The language is suited to the time period, though there are one or two Americanisms which do not sit well in a Regency tale, and a few typos – but they do not detract from the story. The book is very long, over 600 pages, and would perhaps have been better if the middle section had been tighter and shorter.

The moral quotes in the folly inform the reader, if not Mr Collins, that each man was intended to appreciate and learn from the other’s situation in life. Darcy’s attempts to woo Elizabeth while looking like Collins showed much more clearly how one can fall in love with the spirit of a man rather than his appearance. It is doubtful if Mr Collins learned anything at all from the experience and I wished that Mr Bingley had been more perceptive to the changes in his friend.

Most enjoyable and entertaining.

© Jen Black

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17 May 2017


Amazon UK £1.20
Amazon US $1.50
Amazon CA n/a


“For an ex-duchess, obeying orders proves difficult. But Melanie has little choice. Scarred and cheated out of her widow's entitlement, she accepts a post as housekeeper in remote Gavington House where widowed Lord Jarrow rears his young daughter. He has secrets, and Mel's curiosity will not let her rest until she has discovered what it is that occupies both him and his friend Mangerton. Soon she is embroiled in lying to the Excise men, and wondering if she dare risk falling in love again.”

Maybe Dark Whisky Road is a little melodramatic, and reminiscent of Jane Eyre in places, but what the heck? This is a thoroughly enjoyable true-to-the-genre romance.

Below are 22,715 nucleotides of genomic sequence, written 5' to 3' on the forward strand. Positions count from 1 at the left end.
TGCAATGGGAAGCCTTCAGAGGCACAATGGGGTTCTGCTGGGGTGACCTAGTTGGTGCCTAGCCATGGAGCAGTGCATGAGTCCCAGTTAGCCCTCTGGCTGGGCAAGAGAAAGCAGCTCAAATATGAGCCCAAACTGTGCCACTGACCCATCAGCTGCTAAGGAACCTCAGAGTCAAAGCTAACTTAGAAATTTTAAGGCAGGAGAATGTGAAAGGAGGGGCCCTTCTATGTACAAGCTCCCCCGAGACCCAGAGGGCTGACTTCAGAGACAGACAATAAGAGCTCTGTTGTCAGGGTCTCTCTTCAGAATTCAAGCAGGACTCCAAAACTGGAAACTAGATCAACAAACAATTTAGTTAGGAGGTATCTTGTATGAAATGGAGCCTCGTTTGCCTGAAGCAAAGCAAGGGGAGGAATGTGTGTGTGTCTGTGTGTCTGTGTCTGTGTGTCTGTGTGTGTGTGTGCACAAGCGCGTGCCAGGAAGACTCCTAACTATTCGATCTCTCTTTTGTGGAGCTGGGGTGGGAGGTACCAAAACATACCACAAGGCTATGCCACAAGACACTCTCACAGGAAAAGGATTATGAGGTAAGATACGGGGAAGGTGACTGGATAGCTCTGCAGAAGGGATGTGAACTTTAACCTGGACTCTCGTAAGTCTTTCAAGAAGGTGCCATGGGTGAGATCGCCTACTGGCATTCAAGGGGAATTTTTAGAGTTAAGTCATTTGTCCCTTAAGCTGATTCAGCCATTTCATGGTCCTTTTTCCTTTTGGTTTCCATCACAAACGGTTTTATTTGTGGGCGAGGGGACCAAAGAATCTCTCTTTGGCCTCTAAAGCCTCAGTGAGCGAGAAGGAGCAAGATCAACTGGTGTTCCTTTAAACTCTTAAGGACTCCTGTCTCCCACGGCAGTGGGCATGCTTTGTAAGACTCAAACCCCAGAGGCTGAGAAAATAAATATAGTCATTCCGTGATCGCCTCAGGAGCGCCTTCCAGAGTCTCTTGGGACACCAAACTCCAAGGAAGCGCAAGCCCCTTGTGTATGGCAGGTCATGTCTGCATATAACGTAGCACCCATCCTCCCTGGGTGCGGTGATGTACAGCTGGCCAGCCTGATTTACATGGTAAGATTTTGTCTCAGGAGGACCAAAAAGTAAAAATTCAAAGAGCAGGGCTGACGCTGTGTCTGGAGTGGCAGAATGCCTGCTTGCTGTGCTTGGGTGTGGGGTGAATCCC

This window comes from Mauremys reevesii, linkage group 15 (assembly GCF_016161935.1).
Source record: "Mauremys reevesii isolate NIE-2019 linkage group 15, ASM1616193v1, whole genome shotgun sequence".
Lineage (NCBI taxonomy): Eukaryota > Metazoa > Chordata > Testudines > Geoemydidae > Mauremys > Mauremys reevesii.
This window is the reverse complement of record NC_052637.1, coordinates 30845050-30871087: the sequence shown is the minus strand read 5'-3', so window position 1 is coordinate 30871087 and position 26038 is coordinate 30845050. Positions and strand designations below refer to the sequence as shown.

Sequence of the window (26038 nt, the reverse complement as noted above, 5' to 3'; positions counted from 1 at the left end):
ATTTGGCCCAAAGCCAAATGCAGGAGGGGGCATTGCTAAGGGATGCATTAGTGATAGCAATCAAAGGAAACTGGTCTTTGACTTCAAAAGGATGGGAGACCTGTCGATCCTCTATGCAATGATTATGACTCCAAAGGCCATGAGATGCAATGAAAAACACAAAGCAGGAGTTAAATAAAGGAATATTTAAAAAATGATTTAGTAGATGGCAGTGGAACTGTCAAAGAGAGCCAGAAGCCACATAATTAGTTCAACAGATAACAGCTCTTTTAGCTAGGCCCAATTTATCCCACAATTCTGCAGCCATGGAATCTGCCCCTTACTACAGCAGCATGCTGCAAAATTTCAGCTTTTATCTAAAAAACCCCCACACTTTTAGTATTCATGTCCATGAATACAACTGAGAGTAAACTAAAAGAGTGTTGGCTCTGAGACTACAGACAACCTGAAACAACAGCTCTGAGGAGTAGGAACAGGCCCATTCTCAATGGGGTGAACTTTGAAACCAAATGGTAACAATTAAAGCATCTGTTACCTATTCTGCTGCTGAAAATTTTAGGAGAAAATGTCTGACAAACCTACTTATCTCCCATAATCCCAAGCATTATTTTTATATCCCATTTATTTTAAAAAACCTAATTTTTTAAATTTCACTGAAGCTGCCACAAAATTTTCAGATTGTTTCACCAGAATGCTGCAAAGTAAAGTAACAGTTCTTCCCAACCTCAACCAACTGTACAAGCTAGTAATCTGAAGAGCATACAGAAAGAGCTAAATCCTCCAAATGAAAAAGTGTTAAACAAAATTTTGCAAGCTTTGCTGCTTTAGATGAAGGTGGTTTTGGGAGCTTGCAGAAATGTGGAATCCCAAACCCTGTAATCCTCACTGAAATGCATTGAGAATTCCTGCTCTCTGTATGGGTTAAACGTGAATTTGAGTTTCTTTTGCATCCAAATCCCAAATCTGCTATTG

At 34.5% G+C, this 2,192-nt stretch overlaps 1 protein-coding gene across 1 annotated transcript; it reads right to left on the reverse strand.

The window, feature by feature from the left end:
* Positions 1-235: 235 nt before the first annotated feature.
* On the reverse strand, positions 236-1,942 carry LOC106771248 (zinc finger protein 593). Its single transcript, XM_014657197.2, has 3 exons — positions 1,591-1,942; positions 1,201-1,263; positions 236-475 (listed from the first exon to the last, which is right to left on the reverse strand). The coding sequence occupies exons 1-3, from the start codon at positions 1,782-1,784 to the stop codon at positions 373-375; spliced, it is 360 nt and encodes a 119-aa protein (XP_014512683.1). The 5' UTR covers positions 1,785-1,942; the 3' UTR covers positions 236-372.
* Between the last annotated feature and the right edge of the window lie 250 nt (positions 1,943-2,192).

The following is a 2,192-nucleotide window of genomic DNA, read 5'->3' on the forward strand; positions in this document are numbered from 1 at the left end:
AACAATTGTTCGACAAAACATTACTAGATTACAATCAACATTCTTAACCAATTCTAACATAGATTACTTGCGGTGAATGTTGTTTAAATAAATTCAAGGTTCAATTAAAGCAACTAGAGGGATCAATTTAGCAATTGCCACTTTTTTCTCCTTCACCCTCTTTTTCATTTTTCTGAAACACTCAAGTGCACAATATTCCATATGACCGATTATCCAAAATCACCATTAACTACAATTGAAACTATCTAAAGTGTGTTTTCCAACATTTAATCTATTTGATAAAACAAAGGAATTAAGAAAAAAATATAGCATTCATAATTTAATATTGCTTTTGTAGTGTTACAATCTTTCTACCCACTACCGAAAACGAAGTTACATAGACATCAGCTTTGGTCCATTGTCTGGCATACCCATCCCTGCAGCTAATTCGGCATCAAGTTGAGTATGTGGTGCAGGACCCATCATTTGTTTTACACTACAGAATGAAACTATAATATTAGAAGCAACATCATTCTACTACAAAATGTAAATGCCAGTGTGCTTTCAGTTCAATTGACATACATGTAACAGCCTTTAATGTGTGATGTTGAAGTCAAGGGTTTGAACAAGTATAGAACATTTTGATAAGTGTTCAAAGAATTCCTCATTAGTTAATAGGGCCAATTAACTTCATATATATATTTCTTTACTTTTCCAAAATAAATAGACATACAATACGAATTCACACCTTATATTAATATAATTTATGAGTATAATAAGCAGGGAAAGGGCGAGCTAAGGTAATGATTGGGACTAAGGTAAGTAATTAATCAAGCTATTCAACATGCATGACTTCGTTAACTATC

I confess I initially selected the book because of the lovely piebald horse on the cover, which shows that cover content is as important as the narrative, but soon found myself engrossed in the struggles and doubts of our wonderful heroine, Melanie Grey. Forced to leave her wealthy life as a duchess, Melanie finds a position as a governess and housekeeper for a widower and his daughter. And so the plot continues from there, leading to the Excise Men and other such nasty baddies.

There are fascinating and well-created characters in this story, most of them with secrets or struggles to overcome, and of course there is an anxious budding of love. We meet the typical-genre necessity of brooding heroes, unsure heroines, dastardly anti-heroes, remote settings and misunderstandings

Jen Black writes with a crisp, refreshing style and elegant descriptions which take her reader right into the scenes she is creating. Her characters are equally well written, Melanie in particular is not the typical feisty beauty who has it all – she is vulnerable has her fears and none of the modern feminist views we often come to expect in novels. In this story she is ordinary – and I very much liked her, and Ms Black, for it!

© Helen Hollick

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16 May 2017


Amazon UK £4.54 £11.21
Amazon US $5.57 $15.99
Amazon CA $20.74

Fictional Saga (adult content)
18th Century
Ireland / Vienna

This work of fiction deals with one of the less frequently mentioned aspects of Irish history. Throughout most of the eighteenth century the lives of Irish Catholics were constrained by so called 'Penal Laws' which prevented them from participating in certain professions; they were forbidden to practice their religion or own property, and education was denied them. Despite this, a handful of wealthy Catholic families managed to hold on to their wealth and continue to trade out of small ports in the South West of the island with the Catholic nations of Europe – France, Spain and Portugal in particular. Not permitted to serve in the British king's army, their men signed up instead to the armies of Britain's enemies – the previously mentioned three nations and the Austro-Hungary empire.

One such family was the O'Connells of Derrynane in County Kerry. The most famous member of this clan, memorialised in the name of Dublin's principle thoroughfare, was Daniel O'Connell. He, however, came to prominence in the first half of the nineteenth century, after the Penal Laws were removed, along with Ireland's independent government, by the Act of Union.